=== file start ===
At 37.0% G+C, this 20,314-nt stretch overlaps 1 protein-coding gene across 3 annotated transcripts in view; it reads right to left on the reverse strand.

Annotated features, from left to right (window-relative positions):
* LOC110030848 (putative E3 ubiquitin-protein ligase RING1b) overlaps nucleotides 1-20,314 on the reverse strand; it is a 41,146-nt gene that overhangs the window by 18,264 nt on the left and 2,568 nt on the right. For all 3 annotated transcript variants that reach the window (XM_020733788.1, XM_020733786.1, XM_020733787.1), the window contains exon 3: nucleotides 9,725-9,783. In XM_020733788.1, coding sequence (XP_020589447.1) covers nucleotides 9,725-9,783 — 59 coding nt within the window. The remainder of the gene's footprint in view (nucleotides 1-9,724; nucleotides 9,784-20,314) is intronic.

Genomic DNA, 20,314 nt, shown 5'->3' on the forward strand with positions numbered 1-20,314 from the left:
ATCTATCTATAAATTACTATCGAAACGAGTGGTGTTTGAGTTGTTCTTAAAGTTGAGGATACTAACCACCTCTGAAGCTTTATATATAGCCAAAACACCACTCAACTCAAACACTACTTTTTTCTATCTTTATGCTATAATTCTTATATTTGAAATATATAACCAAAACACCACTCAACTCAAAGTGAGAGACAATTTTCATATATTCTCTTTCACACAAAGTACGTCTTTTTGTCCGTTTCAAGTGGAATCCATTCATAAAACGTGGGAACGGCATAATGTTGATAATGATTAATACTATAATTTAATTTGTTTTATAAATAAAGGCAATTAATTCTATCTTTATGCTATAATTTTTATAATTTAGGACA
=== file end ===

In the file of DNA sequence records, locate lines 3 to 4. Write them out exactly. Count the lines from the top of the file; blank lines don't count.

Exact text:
* LOC110030848 (putative E3 ubiquitin-protein ligase RING1b) overlaps nucleotides 1-20,314 on the reverse strand; it is a 41,146-nt gene that overhangs the window by 18,264 nt on the left and 2,568 nt on the right. For all 3 annotated transcript variants that reach the window (XM_020733788.1, XM_020733786.1, XM_020733787.1), the window contains exon 3: nucleotides 9,725-9,783. In XM_020733788.1, coding sequence (XP_020589447.1) covers nucleotides 9,725-9,783 — 59 coding nt within the window. The remainder of the gene's footprint in view (nucleotides 1-9,724; nucleotides 9,784-20,314) is intronic.

Genomic DNA, 20,314 nt, shown 5'->3' on the forward strand with positions numbered 1-20,314 from the left: